Not sure who this is.... (a Blog reader informed me that is is Brian Tate). If I remember correctly, Brian is from SC and I took his pic on his camera as he was coming across the lake toward Melgeorge's Resort after the first night. Brian dropped at the very last checkpoint, 110 miles in. I heard he felt he didn't feel he could make the arrival cut-off at of 7PM. Great effort but must have so disappointing to get so close and not be able to finish.
Alicia Hudelson. Alicia had to drop due to physical issues.
Leaving 35 mile check point. Chris and Daryl Saari. Daryl dropped out at 5AM. Hip trouble.
About midnight at the half way point...mile 70. Icebikes, biding their time till the riders appeared from a short slumber.
Ice Bike rider about midnight.
Helen and I met Chris at 2:30 AM at the final road crossing before the 70 mile checkpoint mentioned above, Melgeorge Resort. He had a number of miles to go before he could catch a few zzz's and put on dry clothes.
Morning of the 2nd day. I go out on the lake to meet Chris.
Remember her from above? She didn't leave this checkpoint. Super effort in any case.
So much for skiing at -25 degrees. No slide and no glide. Skier, Mike? got to one more checkpoint than had to drop. Walking in ski boots must have been tough.
Erik Dalgaard and John Taylor, looking good. Both guys made it!
Cooper looking for Chris.
Found him.....looks like it was a tough night. In serious pain. Can't feel his feet. Was concerned they were frostbite but they were fine except for being numb and very sore.
Regroup at Melgeorge checkpoint. Food of choice to restock the sled.
Chris and friend Roberto Marron....leaving the 70 mile checkpoint. 1:30 PM. The smile maybe hiding the pain of Chris' feet.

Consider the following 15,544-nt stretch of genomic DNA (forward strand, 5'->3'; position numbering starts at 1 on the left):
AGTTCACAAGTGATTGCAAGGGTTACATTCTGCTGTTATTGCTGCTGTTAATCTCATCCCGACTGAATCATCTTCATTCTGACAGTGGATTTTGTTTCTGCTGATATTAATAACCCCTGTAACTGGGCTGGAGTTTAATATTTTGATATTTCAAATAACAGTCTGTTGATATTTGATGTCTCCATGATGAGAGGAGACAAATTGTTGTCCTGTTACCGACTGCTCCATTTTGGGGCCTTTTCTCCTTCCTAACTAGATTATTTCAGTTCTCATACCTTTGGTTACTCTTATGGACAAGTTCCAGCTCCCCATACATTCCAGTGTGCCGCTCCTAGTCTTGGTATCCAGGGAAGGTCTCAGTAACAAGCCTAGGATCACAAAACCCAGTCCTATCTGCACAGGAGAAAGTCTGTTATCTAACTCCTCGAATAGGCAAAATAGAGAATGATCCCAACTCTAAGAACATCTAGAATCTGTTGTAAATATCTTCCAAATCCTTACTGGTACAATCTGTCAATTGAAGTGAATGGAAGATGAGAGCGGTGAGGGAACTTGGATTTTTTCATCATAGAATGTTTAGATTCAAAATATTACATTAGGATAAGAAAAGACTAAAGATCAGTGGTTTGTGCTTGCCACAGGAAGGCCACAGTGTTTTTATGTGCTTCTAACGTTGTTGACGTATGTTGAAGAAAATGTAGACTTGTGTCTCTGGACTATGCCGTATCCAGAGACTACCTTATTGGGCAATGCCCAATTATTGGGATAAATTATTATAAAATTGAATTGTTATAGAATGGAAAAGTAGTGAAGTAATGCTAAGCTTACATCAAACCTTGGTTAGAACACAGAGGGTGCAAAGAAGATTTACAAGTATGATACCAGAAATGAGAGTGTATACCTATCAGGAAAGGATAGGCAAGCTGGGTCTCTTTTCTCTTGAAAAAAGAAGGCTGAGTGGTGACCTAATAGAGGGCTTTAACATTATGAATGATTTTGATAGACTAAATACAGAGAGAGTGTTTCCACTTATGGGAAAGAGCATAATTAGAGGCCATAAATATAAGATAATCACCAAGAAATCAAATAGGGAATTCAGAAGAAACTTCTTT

Roberto and Chris did the Tuscobia 150 mile ultra less than 2 months before. A couple other racers had ran the Brazil 135 a WEEK before the Arrowhead. One was Barb Owen, who was the only women finisher in the Runner division of the Arrowhead.
8 miles after leaving the check point, looking and feeling great. Was glad he got up out of bed and continued on. Feet seemed to be doing as well as can be expected after 78 total miles to this point.
From this point there was one more road crossing then 25 miles of no road access. The racers were then dependent on themselves for the most part. There were snowmobiles keeping tabs on them through the night in case of any issues. A number racers were brought into the final checkpoint during the night or in the morning, 21 miles from the finish, due to injuries or just not being able to make the cut-off times for various reasons.
Chris had to lay down for some sleep during the night as he was so tired he was barely moving. After 35 minutes he was back at it. Takes a lot of disciple and desire to push through.
I had to leave the race the next morning and wasn't there for the final checkpoint before the finish. I jumped ahead to another dead end road and walked in to see him, but he had already passed. Had a beverage but didn't open it....caught a ride on a snowmobile sweeping the coarse to the next road crossing.
Finally caught Chris at a crossing with Helen and Cooper. Chris putting down some grub, 8-9 miles from the end.
A few feet from the finish.